So steering this trainwreck of tumultuous emotions toward the happy happy joy joy dance station – we have a safe space to host the 11th Annual Rainbow Ball Weekend Village April 27-29, 2018 at Mount Desert Island High School near Bar Harbor and with a theme of “OUT with Alexander Hamilton”!!!!!! There is a dedicated crew working away to sustain the Rainbow Ball Weekend, please msg if you want to volunteer.

Image designed by Michaela Girard (RBW Photographer)

It’s sad to say goodbye to hosting the RBW and to recent graduates who helped so much the last 3-4 years of Rainbow Ball – AB, HH, CR, & DG.  But I’m stoked with our returning members of the 100% Society and that we will be continuing to help out at MDIHS next year! We were thrilled that our tiny campus made the Campus Pride top 30 LGBT-friendly college index – AGAIN and RBW helped us get there!

While we prepared for the last Ball, we were deeply saddened by the news of the deaths of two former attendees: Charles Maze Knowles, youth and Mitzi Lichtman, chaperone.  Please keep their memories and their family and friends in your hearts.

This last Rainbow Ball Weekend at UMM was phenomenal with over 200 guests staying the whole weekend thanks to generous fundraising from folks like Danni and all the youth pitching in.  Here’s a quick recap:  St. Aiden’s comfy; food outstanding (MMHS Culinary, Annie’s Everything Nice, Sodexo); DJ Enile8 and the dance spectacular; the workshops engaging; Geo’s keynote sublime; the Talent Show and Drag Queens superlative (with the fabulous Chanel & Hurricane Bertha from the early years!!); the donated Harmonious Hearts book compelling; the counselors and chaperones lovingly dedicated; and the Ballers righteous.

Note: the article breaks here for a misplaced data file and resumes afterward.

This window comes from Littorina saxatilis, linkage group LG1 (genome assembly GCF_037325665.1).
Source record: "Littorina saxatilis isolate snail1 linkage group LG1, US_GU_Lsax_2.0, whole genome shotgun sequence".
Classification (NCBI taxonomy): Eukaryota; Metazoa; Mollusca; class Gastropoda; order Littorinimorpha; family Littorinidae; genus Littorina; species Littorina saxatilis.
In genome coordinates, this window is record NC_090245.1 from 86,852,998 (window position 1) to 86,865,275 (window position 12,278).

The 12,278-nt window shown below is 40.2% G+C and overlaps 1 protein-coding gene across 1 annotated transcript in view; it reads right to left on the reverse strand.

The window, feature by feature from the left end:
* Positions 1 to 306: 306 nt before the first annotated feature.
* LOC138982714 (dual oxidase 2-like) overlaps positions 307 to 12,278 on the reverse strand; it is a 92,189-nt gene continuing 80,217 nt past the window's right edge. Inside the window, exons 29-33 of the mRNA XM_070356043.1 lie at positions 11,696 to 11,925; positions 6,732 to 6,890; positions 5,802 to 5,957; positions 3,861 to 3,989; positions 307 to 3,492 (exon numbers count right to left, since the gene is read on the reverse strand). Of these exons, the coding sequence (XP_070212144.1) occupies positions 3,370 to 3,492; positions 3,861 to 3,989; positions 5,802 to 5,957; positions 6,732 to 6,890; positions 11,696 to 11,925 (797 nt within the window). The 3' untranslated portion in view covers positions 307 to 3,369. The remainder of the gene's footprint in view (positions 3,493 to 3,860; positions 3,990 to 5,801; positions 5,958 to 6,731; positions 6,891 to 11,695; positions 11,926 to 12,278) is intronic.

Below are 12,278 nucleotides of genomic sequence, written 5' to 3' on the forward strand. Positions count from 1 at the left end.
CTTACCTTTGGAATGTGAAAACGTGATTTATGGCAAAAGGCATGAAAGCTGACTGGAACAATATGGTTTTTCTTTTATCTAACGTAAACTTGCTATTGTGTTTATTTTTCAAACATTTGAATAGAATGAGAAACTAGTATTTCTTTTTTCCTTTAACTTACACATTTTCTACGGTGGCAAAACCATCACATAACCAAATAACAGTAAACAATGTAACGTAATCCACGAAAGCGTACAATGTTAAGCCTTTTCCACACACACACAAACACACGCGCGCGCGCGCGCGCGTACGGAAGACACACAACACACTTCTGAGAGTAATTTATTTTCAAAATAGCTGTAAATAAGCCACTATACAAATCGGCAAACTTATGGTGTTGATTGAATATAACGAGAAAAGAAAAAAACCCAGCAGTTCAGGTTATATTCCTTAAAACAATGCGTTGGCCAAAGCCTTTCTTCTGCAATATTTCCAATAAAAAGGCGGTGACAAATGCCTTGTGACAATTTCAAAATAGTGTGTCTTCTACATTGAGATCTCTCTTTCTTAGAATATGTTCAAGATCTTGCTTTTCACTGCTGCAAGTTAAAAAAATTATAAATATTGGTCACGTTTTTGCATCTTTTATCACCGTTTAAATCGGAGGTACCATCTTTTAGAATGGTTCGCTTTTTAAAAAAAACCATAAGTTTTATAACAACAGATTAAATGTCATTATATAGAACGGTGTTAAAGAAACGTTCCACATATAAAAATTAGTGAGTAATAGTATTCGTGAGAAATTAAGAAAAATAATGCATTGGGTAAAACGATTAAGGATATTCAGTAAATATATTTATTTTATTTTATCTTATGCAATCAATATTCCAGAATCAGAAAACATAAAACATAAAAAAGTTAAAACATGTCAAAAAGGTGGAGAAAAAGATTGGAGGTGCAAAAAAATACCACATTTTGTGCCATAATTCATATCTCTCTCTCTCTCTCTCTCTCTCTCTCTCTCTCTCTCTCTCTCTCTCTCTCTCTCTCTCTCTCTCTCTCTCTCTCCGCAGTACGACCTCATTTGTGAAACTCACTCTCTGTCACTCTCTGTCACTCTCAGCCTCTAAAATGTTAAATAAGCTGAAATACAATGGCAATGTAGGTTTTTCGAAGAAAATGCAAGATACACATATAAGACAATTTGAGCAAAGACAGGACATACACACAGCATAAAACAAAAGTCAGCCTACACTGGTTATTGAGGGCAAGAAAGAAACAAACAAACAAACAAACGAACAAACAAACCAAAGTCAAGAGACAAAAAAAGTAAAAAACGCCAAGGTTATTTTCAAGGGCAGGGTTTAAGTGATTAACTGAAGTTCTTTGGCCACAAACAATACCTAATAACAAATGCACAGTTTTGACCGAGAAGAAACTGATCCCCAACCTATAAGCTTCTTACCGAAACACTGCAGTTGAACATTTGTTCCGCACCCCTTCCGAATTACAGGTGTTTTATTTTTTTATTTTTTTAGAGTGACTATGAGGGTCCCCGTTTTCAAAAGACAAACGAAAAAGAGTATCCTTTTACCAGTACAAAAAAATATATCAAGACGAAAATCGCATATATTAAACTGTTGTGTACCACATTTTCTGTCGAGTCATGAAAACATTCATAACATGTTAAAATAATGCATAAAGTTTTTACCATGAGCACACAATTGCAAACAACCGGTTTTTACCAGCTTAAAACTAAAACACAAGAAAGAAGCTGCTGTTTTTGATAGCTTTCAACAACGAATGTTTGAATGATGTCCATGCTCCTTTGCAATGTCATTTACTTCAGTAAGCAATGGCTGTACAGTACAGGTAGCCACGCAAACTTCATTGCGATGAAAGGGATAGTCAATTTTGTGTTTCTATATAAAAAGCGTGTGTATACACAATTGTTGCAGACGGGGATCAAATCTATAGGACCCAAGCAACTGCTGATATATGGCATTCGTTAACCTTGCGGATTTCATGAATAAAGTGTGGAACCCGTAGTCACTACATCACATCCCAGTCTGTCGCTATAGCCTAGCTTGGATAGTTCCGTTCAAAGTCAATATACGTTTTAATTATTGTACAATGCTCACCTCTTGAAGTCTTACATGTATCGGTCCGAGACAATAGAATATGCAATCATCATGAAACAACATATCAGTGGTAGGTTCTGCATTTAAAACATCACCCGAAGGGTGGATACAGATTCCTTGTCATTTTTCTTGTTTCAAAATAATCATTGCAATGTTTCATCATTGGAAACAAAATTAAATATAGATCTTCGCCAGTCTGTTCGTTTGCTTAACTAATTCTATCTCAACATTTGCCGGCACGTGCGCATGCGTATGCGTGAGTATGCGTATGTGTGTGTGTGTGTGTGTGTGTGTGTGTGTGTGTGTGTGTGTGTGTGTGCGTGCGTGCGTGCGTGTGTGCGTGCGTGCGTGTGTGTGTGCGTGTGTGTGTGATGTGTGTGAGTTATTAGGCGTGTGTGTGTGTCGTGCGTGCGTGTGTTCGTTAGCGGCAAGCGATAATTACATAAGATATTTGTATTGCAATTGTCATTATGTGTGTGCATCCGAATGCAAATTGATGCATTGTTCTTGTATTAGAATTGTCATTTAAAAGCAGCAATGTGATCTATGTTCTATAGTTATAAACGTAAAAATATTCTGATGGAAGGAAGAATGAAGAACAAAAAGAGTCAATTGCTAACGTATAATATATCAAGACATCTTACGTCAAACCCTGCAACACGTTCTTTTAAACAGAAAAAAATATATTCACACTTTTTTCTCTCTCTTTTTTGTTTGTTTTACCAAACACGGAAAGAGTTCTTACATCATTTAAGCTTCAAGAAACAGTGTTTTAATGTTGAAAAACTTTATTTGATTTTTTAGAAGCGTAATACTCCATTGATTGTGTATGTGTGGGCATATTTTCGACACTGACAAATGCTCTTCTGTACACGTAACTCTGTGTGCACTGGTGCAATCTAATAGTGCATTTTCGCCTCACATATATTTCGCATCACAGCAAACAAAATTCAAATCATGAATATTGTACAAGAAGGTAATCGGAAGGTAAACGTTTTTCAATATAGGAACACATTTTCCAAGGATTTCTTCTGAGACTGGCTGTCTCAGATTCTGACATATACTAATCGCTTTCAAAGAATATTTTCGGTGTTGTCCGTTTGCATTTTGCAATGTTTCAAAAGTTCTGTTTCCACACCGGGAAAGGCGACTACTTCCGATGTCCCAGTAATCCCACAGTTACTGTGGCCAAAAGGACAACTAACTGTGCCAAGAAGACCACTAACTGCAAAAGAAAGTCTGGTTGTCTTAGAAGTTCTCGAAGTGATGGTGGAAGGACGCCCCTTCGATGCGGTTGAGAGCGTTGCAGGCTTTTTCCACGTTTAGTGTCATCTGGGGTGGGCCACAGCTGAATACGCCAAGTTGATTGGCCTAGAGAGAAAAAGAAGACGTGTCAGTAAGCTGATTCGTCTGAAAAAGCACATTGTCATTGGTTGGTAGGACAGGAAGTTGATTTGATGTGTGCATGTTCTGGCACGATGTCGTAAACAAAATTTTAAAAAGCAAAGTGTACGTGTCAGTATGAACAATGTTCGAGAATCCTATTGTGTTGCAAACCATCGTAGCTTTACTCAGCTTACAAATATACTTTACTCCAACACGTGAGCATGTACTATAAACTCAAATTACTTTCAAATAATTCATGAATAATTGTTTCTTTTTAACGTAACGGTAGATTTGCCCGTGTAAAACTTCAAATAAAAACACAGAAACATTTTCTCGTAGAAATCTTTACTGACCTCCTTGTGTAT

Take the spirit of safety, freedom, family, and love that infuses the Rainbow Ball Weekend with you into your mundane lives and hold each other close.  Along your journey think about channeling this love into advocacy if you aren’t already doing so. Consider the Safe Group of Outright Portland, Voice of Maine Women, Disability Rights Maine, Maine Transnet, Maine Poor People’s Economic Human Rights Coalition, Equality Maine LGBTQIA Rights,  Holocaust and Human Rights Center of Maine, HEAL Support for those HIV+ and those with Substance Use Disorders, Operation Breaking Stereotypes, immigration etc Mano en Mano | Hand in Hand and so many more!

Rest in Peace

“As a member of SAFE Group–Portland Outright’s team of LGBTQ+, gender-nonconforming and allied youth organizers inside Long Creek Youth Development Center–Maze was a powerful, thoughtful, and fearless leader. He embodied a quiet power that came from seeing people’s whole truth, an unflinching commitment to loving each other boldly no matter what, and naming clearly a vision of safety and justice big enough for all of us. He made people feel welcome and so invited each of us to invest in each other’s safety, well-being, and resilience. Even on bad days he was a beacon. We honor his vision, his life, and love him with the same fierceness he inspired in all of us.”

“May everyone live a long, loving, and healthy life. It’s been great knowing, loving, playing, laughing, crying, singing, working, lobbying, advocating, and protesting with all of you. We all came together in different ways at different times and we made a difference in each other’s life and the world around us. Keep living and doing and making the world a better place. Be the best you can be.  Carry on without me but do remember my strong spirit and open heart.

Mitzi Joy Lichtman 2017 from SAGE Newsletter